Now, back to the artwork. In brief, the title Ten Paintings refers to ten, 9’x7’ aluminum sheets installed as part of the wall supports and concealed behind the wallpapered mural. Once the exhibition is over, the works will be cut out and potentially shown in a separate exhibition or sold off. Whatever the case, the title moves these yet unrealized paintings to the foreground of the show where they serve to highlight the invisible labor and other unseen conditions that contribute to the artwork: time spent in the artist’s studio both past and present, the work of countless studio assistants, years of schooling and looking at art and ideas scrapped or not yet conceived.
In the back gallery, Laura Owens curates her grandmother, Eileen Owens, where 16 needlepoint pieces are shown in tandem with some of her smaller “paintings of paintings.” The dialogue between the works and across the generations reveals one of of the conditions for the younger Owens’s development, assuming they were a prevalent part of her upbringing, particularly the needlepoint of houseplants where the leaves of the fern come off the fabric in curlicues, a referent to her own impasto mark-making. This pairing also drives home the visual correlation between the needlepoint pattern grids and the Photoshop bitmap that has been a part of Owens’s painterly vocabulary for years. Only once I had been in the back gallery did I notice that much of the front room’s imagery included references to needlepoint forms and patterns.
Like cookies on a website, 10 interactive sound pieces are hidden around the mural. Their placement is meant to alert the viewer as to the location of the 10 paintings. Phone numbers embedded in collaged classified ads from the Berkeley Barb or written on the wall like bathroom graffiti invite the visitor to text with a question or a comment. While most phrases trigger one of the many random sequences like ‘sup’ or slapstick cartoon noises, a few trigger specific interactions. SPOILER: I found that texting “thank you” to one of them brought on a 10 minute serenade by Gregorian monks— a transcendent reward for me (living hell for the gallery attendants).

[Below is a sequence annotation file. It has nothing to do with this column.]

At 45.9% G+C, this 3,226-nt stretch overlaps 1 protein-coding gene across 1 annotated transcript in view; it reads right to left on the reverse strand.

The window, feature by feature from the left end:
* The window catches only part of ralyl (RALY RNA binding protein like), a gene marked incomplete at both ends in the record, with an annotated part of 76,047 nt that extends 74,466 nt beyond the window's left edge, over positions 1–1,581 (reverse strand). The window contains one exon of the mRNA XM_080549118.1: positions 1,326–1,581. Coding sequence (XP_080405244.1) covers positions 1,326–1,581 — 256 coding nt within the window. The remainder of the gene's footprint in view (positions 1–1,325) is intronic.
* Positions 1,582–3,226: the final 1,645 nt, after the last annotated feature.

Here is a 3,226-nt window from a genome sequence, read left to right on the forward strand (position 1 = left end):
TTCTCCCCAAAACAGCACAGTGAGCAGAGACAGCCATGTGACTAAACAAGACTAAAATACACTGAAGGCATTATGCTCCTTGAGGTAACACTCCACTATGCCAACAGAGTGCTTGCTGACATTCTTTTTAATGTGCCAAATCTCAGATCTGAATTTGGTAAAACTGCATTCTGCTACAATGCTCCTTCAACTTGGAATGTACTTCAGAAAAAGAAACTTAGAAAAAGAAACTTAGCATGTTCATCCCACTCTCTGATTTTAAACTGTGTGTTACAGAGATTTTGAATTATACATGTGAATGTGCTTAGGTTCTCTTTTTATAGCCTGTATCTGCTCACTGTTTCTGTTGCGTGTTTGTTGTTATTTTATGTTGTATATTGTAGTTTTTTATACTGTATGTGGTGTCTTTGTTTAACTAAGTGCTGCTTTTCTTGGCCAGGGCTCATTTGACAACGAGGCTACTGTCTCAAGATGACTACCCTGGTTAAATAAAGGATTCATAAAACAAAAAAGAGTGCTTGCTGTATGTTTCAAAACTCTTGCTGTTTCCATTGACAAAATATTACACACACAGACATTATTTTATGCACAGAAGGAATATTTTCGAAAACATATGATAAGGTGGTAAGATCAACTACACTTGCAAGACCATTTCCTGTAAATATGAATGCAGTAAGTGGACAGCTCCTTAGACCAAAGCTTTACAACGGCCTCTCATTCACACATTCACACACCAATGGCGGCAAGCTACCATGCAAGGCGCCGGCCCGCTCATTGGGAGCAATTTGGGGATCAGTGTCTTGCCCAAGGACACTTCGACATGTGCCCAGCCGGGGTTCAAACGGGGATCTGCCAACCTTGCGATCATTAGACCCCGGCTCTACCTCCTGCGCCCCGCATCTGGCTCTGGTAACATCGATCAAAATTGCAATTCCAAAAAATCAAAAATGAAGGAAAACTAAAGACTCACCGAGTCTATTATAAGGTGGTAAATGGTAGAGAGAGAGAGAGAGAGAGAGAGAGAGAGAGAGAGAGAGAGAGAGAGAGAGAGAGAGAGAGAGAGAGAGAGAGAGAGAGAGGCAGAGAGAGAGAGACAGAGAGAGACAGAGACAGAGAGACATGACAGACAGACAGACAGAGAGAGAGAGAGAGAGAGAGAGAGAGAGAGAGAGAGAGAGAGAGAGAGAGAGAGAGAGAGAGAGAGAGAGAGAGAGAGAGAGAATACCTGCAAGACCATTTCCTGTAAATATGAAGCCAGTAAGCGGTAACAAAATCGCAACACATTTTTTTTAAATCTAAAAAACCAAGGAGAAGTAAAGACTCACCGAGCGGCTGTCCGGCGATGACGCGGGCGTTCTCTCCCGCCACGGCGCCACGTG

In the exhibition text, Owens is said to have been inspired by spam emails to carry on correspondences with the spambots. With this arrangement, she essentially invites visitors to do the same. Texting the wall, which is what it felt like after the first few times, was fun. I was surprised more people weren’t engaged in finding the hidden sound goodies while I was there. I would love to see a list of the audience’s texts from the exhibition. If the Internet has taught us anything, it’s that people communicating anonymously across digital mediums can’t keep it PG-rated. After my first text, I had a moment of disappointment that the response to my text wasn’t a customized response to my question coming from an artworld version of Siri: a sign that I have been in San Francisco too long.
Even if you have in your resources all the information meant for a high-valued Wattis visitor, Ten Paintings is a lot to take in. It is best to see the show by yourself and allow time for your eyes and mind to wander. There are surprises yet to be found.